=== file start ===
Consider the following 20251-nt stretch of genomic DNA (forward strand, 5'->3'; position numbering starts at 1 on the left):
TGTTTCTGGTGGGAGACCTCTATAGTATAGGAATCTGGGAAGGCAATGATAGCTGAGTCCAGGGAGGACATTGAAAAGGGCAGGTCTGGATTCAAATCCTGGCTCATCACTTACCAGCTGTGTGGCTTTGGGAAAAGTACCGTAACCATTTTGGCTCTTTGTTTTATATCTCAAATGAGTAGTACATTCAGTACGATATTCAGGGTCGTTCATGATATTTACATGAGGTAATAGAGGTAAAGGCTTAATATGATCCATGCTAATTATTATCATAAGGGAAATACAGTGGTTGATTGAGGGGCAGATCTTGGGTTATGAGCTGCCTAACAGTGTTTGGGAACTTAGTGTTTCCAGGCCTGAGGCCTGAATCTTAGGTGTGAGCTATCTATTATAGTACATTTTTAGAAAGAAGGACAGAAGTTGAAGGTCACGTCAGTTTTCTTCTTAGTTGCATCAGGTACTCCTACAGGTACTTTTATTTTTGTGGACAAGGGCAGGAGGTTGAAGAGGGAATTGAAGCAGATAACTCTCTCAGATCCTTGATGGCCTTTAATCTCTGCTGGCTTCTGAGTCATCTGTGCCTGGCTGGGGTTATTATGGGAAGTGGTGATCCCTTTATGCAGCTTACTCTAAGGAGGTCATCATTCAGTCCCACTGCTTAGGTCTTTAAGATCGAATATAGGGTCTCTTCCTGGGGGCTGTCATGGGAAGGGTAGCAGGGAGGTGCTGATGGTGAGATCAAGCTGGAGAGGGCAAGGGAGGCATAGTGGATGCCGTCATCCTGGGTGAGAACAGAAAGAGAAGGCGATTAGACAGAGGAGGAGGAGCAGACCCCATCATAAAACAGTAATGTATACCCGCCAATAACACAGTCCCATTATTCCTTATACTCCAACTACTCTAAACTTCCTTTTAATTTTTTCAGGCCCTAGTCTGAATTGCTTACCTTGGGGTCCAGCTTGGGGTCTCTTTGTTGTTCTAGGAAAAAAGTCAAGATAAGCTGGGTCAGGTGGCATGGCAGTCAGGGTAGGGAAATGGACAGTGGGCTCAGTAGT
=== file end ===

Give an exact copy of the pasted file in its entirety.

Consider the following 20251-nt stretch of genomic DNA (forward strand, 5'->3'; position numbering starts at 1 on the left):
TGTTTCTGGTGGGAGACCTCTATAGTATAGGAATCTGGGAAGGCAATGATAGCTGAGTCCAGGGAGGACATTGAAAAGGGCAGGTCTGGATTCAAATCCTGGCTCATCACTTACCAGCTGTGTGGCTTTGGGAAAAGTACCGTAACCATTTTGGCTCTTTGTTTTATATCTCAAATGAGTAGTACATTCAGTACGATATTCAGGGTCGTTCATGATATTTACATGAGGTAATAGAGGTAAAGGCTTAATATGATCCATGCTAATTATTATCATAAGGGAAATACAGTGGTTGATTGAGGGGCAGATCTTGGGTTATGAGCTGCCTAACAGTGTTTGGGAACTTAGTGTTTCCAGGCCTGAGGCCTGAATCTTAGGTGTGAGCTATCTATTATAGTACATTTTTAGAAAGAAGGACAGAAGTTGAAGGTCACGTCAGTTTTCTTCTTAGTTGCATCAGGTACTCCTACAGGTACTTTTATTTTTGTGGACAAGGGCAGGAGGTTGAAGAGGGAATTGAAGCAGATAACTCTCTCAGATCCTTGATGGCCTTTAATCTCTGCTGGCTTCTGAGTCATCTGTGCCTGGCTGGGGTTATTATGGGAAGTGGTGATCCCTTTATGCAGCTTACTCTAAGGAGGTCATCATTCAGTCCCACTGCTTAGGTCTTTAAGATCGAATATAGGGTCTCTTCCTGGGGGCTGTCATGGGAAGGGTAGCAGGGAGGTGCTGATGGTGAGATCAAGCTGGAGAGGGCAAGGGAGGCATAGTGGATGCCGTCATCCTGGGTGAGAACAGAAAGAGAAGGCGATTAGACAGAGGAGGAGGAGCAGACCCCATCATAAAACAGTAATGTATACCCGCCAATAACACAGTCCCATTATTCCTTATACTCCAACTACTCTAAACTTCCTTTTAATTTTTTCAGGCCCTAGTCTGAATTGCTTACCTTGGGGTCCAGCTTGGGGTCTCTTTGTTGTTCTAGGAAAAAAGTCAAGATAAGCTGGGTCAGGTGGCATGGCAGTCAGGGTAGGGAAATGGACAGTGGGCTCAGTAGT